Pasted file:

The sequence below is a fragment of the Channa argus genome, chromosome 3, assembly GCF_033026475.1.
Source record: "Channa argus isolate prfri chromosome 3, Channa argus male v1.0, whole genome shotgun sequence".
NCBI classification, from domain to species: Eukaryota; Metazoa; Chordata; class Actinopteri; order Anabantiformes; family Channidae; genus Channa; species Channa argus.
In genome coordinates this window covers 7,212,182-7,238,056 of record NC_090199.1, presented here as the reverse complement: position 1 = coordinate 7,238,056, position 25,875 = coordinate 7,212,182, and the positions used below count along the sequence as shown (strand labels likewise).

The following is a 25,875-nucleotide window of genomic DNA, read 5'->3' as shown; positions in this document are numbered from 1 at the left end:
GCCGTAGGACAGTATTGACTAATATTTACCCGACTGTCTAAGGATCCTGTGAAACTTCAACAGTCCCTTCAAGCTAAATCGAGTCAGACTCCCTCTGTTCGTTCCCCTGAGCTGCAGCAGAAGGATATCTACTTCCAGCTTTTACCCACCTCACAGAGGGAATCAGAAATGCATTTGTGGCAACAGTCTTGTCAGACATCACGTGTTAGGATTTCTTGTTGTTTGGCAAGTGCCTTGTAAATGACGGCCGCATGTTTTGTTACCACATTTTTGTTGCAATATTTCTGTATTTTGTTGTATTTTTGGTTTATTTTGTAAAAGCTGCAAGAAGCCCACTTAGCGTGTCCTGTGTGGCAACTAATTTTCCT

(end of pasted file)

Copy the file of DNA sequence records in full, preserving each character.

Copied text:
The sequence below is a fragment of the Channa argus genome, chromosome 3, assembly GCF_033026475.1.
Source record: "Channa argus isolate prfri chromosome 3, Channa argus male v1.0, whole genome shotgun sequence".
NCBI classification, from domain to species: Eukaryota; Metazoa; Chordata; class Actinopteri; order Anabantiformes; family Channidae; genus Channa; species Channa argus.
In genome coordinates this window covers 7,212,182-7,238,056 of record NC_090199.1, presented here as the reverse complement: position 1 = coordinate 7,238,056, position 25,875 = coordinate 7,212,182, and the positions used below count along the sequence as shown (strand labels likewise).

The following is a 25,875-nucleotide window of genomic DNA, read 5'->3' as shown; positions in this document are numbered from 1 at the left end:
GCCGTAGGACAGTATTGACTAATATTTACCCGACTGTCTAAGGATCCTGTGAAACTTCAACAGTCCCTTCAAGCTAAATCGAGTCAGACTCCCTCTGTTCGTTCCCCTGAGCTGCAGCAGAAGGATATCTACTTCCAGCTTTTACCCACCTCACAGAGGGAATCAGAAATGCATTTGTGGCAACAGTCTTGTCAGACATCACGTGTTAGGATTTCTTGTTGTTTGGCAAGTGCCTTGTAAATGACGGCCGCATGTTTTGTTACCACATTTTTGTTGCAATATTTCTGTATTTTGTTGTATTTTTGGTTTATTTTGTAAAAGCTGCAAGAAGCCCACTTAGCGTGTCCTGTGTGGCAACTAATTTTCCT